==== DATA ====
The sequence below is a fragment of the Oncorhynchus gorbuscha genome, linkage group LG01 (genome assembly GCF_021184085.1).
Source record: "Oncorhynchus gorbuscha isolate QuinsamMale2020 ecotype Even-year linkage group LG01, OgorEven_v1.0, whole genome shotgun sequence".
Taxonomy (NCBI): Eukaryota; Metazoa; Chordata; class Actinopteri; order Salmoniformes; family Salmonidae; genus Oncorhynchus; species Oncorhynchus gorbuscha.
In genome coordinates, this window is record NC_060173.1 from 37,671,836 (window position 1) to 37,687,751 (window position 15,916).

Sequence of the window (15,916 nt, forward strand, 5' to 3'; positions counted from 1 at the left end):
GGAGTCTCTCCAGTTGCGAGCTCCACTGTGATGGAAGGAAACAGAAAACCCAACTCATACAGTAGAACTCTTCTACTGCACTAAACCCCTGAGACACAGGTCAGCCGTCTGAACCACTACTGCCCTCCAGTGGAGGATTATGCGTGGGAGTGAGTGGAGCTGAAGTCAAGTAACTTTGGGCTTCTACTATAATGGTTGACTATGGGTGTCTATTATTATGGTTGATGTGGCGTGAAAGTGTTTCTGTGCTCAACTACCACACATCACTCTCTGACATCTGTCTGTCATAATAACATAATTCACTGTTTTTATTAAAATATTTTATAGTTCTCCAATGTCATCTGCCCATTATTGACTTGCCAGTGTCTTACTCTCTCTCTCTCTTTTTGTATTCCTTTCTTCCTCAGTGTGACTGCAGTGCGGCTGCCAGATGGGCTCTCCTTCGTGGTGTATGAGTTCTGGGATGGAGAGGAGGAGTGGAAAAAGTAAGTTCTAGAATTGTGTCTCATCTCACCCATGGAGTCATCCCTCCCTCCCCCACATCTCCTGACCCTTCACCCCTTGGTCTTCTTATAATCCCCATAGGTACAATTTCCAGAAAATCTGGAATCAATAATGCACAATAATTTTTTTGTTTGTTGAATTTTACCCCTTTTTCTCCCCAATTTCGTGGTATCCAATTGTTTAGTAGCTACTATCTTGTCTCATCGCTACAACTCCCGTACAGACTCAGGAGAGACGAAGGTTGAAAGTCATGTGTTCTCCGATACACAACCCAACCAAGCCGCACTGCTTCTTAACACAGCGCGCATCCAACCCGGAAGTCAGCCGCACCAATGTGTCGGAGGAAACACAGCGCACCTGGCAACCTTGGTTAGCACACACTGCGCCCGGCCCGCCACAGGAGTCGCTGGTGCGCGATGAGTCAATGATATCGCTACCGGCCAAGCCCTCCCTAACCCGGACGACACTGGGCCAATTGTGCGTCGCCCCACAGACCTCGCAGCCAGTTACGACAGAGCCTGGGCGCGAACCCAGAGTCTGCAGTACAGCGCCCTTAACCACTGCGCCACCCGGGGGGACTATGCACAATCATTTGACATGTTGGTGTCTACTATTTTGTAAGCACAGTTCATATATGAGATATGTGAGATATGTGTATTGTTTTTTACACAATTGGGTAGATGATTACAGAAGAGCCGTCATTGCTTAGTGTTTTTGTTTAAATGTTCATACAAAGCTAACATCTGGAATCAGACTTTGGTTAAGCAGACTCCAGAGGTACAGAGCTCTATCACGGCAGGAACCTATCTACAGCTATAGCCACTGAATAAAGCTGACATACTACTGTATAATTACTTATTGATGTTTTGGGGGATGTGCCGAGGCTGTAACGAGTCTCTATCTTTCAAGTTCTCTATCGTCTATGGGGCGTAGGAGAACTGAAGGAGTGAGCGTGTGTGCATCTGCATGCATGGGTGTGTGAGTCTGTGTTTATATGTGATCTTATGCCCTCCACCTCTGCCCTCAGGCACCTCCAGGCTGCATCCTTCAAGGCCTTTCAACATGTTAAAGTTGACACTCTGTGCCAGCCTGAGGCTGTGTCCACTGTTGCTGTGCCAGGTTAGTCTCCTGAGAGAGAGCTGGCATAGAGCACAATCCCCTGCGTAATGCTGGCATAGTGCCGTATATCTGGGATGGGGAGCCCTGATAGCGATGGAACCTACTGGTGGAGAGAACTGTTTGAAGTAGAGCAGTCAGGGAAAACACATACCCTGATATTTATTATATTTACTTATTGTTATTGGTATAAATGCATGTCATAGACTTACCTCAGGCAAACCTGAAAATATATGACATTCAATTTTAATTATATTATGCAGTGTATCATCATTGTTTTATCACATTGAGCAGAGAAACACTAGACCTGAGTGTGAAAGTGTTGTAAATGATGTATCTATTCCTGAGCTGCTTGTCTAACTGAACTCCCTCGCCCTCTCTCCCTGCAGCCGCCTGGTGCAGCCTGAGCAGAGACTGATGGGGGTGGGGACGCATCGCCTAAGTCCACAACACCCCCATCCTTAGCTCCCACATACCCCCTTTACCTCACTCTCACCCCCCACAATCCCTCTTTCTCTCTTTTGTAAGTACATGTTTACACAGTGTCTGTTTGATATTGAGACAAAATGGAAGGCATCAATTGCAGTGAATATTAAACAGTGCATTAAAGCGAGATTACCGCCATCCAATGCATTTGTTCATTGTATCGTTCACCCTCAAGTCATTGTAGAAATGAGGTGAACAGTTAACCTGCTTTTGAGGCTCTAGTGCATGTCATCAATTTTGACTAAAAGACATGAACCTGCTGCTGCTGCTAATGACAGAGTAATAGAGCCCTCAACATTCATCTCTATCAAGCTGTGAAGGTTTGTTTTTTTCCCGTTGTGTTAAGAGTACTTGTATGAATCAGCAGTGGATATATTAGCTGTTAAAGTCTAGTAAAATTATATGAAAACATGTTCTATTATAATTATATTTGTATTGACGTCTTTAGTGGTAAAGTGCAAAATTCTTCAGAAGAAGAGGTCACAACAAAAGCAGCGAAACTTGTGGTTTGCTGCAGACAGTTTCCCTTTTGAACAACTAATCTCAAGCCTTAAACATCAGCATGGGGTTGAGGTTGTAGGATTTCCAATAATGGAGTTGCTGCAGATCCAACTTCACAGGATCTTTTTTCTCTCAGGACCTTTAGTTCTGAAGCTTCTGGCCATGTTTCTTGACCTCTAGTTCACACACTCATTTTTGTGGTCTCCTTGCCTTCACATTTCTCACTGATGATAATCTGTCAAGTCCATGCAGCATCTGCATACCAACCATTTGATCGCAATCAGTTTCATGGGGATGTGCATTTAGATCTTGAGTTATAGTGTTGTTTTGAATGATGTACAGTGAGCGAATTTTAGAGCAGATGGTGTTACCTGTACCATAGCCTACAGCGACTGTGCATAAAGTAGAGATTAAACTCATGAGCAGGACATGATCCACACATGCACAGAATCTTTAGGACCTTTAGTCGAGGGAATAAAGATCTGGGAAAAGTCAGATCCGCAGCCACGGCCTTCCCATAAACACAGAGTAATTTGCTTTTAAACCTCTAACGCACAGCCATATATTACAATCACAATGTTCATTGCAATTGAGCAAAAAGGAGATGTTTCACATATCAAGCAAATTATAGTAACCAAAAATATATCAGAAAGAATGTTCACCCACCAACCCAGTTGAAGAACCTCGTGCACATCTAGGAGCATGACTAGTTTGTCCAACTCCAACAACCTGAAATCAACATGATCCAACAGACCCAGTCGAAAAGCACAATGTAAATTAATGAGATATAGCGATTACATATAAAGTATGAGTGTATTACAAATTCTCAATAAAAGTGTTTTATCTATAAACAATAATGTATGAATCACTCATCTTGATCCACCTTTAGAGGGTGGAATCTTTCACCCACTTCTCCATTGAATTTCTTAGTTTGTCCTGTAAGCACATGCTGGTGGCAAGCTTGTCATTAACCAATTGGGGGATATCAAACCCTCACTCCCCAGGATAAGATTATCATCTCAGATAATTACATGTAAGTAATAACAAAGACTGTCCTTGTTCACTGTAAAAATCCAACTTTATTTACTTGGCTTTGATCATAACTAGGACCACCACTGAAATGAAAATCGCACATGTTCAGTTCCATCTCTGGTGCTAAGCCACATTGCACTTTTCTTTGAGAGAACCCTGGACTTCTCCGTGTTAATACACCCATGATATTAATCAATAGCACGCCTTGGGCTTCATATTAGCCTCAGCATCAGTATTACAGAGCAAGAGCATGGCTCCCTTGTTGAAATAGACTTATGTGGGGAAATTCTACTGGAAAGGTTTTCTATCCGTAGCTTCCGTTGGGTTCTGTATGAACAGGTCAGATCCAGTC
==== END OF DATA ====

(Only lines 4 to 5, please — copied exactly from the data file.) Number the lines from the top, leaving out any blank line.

In genome coordinates, this window is record NC_060173.1 from 37,671,836 (window position 1) to 37,687,751 (window position 15,916).

Sequence of the window (15,916 nt, forward strand, 5' to 3'; positions counted from 1 at the left end):